June 19, 2024


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Jeep Cherokee plant to be ‘idle, not closed,' Stellantis exec says

Jeep Cherokee plant to be ‘idle, not closed,’ Stellantis exec says

DETROIT — The Illinois plant that builds the Jeep Cherokee is being shut down in early 2023, but Stellantis North America COO Mark Stewart on Monday said the factory still could have a future.

Stewart, during an event at a Detroit-area plant, said the automaker is “continuing to look at what we can do to repurpose that facility — but it’s idle, not closed.”

Stellantis intends to help workers at the Belvidere Assembly Plant who are being displaced find other positions within the company, Stewart said. The company last week said production will end Feb. 28, with layoffs of hourly and salaried workers there expected to last at least six months.

“We’re also working together with the UAW, and also with the state and local government, to make sure that folks that are on layoff find roles,” he told reporters. “We have many roles here in southeast Michigan and Ohio and Indiana as well, so that folks who want to go to another location during that time to work, those jobs will be available for those folks. It’s really important for us as well as to the UAW that we find roles for those people.”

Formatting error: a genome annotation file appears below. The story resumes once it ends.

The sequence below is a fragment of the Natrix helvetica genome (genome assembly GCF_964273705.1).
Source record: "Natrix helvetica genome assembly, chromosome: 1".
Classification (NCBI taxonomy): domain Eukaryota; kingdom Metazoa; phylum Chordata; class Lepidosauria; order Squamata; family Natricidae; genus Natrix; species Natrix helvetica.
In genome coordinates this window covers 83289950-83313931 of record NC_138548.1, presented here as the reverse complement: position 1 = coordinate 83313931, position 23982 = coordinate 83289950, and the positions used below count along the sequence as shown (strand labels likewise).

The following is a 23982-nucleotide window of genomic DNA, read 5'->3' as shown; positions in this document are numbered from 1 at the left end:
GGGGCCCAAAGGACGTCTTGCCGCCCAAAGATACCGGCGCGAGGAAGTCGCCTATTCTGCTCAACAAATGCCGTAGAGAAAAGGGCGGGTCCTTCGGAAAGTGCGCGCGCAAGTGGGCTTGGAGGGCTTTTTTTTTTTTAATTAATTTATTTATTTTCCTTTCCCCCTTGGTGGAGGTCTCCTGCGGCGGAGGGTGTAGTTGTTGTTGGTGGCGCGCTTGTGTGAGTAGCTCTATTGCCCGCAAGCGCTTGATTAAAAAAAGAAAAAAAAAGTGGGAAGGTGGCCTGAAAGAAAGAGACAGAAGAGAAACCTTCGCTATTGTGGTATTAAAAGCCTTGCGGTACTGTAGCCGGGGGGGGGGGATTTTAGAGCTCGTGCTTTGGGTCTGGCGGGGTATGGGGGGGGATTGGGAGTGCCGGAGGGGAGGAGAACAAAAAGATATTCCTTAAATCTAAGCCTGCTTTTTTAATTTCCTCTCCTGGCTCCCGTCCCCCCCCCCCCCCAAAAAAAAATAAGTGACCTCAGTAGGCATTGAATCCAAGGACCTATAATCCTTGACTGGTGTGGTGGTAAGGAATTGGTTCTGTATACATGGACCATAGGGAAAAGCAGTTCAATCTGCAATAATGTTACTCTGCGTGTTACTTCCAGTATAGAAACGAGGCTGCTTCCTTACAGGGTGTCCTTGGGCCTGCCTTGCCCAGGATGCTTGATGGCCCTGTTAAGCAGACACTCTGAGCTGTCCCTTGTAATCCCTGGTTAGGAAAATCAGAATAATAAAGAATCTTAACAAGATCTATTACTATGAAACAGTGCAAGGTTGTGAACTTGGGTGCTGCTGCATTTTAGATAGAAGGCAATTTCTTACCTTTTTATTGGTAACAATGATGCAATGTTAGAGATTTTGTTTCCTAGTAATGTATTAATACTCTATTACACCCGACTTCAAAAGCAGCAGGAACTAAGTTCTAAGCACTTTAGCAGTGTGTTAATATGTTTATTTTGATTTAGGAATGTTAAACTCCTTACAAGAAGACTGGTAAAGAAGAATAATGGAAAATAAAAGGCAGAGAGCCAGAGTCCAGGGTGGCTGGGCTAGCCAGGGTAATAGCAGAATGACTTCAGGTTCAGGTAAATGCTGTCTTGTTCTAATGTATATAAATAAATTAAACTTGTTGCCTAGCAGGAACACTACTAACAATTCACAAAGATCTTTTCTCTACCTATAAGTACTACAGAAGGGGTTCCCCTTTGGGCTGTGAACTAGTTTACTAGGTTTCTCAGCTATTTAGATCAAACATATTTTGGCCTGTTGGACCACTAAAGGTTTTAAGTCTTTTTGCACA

The plant, about 70 miles northwest of Chicago, has appeared to be on shaky footing for some time after frequently experiencing downtime and layoffs. Its future is certain to be a point of discussion during next year’s contract negotiations between the UAW and the Detroit 3. UAW officials last week called Stellantis’ decision to halt production “grossly misguided.”

Stellantis cited a number of factors behind the decision, including the COVID-19 pandemic, global microchip shortage, and costs related to developing and building electric vehicles.

It was announced a week after Illinois legislators approved expanding the tax incentives available to retool the plant for EV production. The bill is an amendment to the Reimagining Electric Vehicles Act, which Gov. JB Pritzker signed in Belvidere in November 2021.

U.S. sales of the Cherokee plunged more than 60 percent to under 90,000 last year from the nameplate’s peak of about 240,000 in 2018. They fell another 60 percent in the first nine months of 2022. The Cherokee is the plant’s only product and is not built anywhere else.

Likewise, employment at the plant has dropped to about 1,350 from more than 5,000 workers in 2019. Stellantis eliminated the plant’s second daily production shift last year.

The plant used to be the largest employer in the area around Rockford, Ill., but now ranks 10th, just behind Walmart, according to economic development officials.